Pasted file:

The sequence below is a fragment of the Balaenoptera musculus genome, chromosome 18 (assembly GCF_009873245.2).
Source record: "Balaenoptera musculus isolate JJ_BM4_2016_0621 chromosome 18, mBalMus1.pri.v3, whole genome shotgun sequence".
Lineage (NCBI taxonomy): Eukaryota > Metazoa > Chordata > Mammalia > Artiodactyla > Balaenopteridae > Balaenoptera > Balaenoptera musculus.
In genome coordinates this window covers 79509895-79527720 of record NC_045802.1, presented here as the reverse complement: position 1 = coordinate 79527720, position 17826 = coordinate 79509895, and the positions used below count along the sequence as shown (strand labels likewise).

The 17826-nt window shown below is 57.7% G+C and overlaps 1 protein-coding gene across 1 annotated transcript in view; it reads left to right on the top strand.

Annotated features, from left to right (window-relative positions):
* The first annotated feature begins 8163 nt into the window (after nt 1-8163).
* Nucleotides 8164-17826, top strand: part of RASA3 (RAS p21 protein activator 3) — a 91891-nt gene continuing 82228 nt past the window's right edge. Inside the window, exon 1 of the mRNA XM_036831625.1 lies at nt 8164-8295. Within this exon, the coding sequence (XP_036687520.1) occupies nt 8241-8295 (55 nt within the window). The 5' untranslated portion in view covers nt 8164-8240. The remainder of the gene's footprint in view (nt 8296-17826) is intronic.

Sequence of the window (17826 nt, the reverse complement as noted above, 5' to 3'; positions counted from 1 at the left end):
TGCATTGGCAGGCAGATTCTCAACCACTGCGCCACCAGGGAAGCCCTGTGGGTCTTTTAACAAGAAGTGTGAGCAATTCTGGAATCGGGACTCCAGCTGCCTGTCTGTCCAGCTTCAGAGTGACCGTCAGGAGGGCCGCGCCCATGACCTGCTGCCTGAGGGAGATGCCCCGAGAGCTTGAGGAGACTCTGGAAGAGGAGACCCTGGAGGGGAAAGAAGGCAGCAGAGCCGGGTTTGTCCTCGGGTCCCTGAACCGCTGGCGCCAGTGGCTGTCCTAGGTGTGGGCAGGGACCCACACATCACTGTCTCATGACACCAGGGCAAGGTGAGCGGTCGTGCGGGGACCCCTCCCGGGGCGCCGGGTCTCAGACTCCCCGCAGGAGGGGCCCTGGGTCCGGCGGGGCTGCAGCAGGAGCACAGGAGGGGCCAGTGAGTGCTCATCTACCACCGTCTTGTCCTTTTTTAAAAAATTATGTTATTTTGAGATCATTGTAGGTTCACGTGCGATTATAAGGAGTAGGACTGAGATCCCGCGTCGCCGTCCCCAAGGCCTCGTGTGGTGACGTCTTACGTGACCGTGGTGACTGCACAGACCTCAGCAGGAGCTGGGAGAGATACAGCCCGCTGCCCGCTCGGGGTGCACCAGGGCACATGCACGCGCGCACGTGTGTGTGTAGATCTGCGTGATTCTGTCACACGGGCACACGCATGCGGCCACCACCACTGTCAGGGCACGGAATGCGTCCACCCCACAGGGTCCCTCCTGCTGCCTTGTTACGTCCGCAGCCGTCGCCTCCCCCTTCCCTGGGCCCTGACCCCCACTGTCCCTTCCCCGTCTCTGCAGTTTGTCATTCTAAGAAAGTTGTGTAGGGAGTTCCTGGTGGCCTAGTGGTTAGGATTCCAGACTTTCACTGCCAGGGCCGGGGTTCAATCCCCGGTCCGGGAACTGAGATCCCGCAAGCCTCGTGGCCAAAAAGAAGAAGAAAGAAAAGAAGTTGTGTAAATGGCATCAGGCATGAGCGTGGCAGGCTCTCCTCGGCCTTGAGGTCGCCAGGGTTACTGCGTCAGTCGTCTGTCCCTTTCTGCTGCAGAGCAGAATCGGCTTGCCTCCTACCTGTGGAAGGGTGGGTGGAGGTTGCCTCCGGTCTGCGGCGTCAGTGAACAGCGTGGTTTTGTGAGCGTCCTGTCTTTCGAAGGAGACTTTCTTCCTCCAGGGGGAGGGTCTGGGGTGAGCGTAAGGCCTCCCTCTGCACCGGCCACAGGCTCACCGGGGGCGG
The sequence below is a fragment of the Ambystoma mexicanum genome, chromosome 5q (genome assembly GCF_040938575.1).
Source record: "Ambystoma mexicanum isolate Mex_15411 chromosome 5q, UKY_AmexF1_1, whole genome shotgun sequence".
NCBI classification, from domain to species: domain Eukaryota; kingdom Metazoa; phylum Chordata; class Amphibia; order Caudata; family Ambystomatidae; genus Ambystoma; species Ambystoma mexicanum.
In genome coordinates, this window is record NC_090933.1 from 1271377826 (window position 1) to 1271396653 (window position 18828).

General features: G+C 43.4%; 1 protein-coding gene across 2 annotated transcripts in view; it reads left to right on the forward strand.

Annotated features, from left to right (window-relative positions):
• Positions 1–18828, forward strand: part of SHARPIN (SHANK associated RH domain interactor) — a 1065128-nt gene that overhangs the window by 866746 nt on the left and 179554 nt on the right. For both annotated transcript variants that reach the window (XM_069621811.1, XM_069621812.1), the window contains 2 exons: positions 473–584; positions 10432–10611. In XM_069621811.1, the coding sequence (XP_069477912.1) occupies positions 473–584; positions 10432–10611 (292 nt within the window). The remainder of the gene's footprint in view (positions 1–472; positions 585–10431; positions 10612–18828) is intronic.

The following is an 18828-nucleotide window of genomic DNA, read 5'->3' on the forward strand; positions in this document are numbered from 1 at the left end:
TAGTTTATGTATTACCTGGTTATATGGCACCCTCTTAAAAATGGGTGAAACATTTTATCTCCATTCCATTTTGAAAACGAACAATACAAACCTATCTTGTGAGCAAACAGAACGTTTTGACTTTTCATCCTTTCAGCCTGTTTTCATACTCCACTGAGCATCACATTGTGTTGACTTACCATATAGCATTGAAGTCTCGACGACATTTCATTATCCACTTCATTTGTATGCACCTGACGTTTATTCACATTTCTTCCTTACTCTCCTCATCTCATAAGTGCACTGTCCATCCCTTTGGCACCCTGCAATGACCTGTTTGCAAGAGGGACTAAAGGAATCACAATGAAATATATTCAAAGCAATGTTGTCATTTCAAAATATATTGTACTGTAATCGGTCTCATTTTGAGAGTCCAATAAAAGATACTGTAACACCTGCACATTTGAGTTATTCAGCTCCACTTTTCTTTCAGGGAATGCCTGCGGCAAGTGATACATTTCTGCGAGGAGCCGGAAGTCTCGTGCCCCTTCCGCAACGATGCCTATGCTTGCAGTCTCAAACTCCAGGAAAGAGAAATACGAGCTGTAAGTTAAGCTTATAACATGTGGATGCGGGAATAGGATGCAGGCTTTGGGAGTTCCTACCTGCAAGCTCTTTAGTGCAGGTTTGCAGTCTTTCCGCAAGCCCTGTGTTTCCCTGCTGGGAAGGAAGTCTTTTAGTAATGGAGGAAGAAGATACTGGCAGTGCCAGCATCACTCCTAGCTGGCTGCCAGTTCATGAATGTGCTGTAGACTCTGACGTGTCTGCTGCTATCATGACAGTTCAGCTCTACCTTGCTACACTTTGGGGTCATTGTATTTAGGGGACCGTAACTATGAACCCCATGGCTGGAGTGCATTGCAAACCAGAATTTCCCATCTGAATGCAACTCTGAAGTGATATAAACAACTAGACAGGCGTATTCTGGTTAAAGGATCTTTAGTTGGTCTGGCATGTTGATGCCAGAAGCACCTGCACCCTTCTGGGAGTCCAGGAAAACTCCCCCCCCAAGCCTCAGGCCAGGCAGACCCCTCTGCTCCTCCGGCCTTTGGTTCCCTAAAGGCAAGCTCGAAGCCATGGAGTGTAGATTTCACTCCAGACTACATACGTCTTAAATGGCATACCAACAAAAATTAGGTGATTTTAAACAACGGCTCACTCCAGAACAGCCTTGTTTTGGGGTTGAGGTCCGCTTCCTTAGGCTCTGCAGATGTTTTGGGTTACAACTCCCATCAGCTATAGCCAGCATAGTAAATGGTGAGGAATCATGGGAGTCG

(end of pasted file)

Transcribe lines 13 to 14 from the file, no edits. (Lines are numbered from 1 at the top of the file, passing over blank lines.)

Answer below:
NCBI classification, from domain to species: domain Eukaryota; kingdom Metazoa; phylum Chordata; class Amphibia; order Caudata; family Ambystomatidae; genus Ambystoma; species Ambystoma mexicanum.
In genome coordinates, this window is record NC_090933.1 from 1271377826 (window position 1) to 1271396653 (window position 18828).